On this front Horwath's "social activist" detractors failed badly both in interpreting the Liberal platform and that of the NDP.

In the latter case, they were dazzled by the impressive numbers touted by the Liberals for "transit and infrastructure", failing to realize that in order to produce these numbers, and cut the deficit as the same time, the Liberal intended to sell revenue generating capacity for short term gain, while ultimately increasing the cost of living to those who were supposed to benefit, by increasing energy costs, which will be an inevitable result of the Hydro One sell-off.

In the case of the NDP, many seemed fixated on the concept that "tax cuts" are petty and bad because the Rob Ford thinks they are good, failing to realize that structurally, removing the burden of government cost from a consumption tax and moving it to a corporate taxe, reverses the trend of the last 30 years, and is a change that not only reduces the cost of living, but also amounts to a direct transfer of wealth downward.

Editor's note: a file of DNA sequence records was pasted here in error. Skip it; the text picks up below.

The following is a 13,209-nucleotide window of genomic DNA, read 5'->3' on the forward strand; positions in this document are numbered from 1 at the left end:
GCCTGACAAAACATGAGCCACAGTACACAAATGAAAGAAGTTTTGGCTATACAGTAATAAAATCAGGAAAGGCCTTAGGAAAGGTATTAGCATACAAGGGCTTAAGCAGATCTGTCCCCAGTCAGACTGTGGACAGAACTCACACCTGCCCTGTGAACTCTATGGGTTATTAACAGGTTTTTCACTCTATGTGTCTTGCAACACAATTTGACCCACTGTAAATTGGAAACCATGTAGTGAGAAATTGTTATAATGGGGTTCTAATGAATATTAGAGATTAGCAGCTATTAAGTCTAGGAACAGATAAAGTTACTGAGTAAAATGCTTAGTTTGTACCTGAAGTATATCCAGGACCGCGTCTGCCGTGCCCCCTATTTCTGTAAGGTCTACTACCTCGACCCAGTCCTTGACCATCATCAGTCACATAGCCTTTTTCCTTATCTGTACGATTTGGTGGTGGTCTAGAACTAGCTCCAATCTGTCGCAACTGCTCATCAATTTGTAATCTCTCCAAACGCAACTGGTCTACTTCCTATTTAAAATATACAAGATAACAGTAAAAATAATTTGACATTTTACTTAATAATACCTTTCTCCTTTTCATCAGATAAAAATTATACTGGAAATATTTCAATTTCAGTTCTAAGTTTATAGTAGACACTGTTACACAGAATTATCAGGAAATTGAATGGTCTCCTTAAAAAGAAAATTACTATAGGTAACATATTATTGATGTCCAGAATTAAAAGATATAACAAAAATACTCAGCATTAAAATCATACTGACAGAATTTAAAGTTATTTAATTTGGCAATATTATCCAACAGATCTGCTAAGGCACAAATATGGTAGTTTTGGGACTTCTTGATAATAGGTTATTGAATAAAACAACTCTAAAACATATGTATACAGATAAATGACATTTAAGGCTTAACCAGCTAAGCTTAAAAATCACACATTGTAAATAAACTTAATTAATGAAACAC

To my mind the "modesty" of the NDP platform was its charm, since they were not promising a big blow out with big numbers, but incremental reform structural reform -- structural reform that creates a more humane society that obviates the need for charity is far nobler than simple gifts of money.

That said, I never understood why Horwath didn't just stick with her 2010 pledge for complete rollback of the corporate tax cuts, since the electorate is hardly going to be swayed one way or the other by the difference between 1% and 2.5%, and are merely going to hear about "corporate tax increases -- the math is easy.

Wink

montrealer58 montrealer58's picture

terrytowel wrote:

montrealer58 wrote:

Alberta does not have Ontario's Liberal problem.

The economy and a scandal plauged government, with an elctorate wanting change?

That was the ballot box issue in BOTH Alberta and Ontario

 

The Liberal problem is none of the above. It is the existence of Liberals. While Liberals exist, you have a Liberal problem. Alberta did not have a Liberal problem.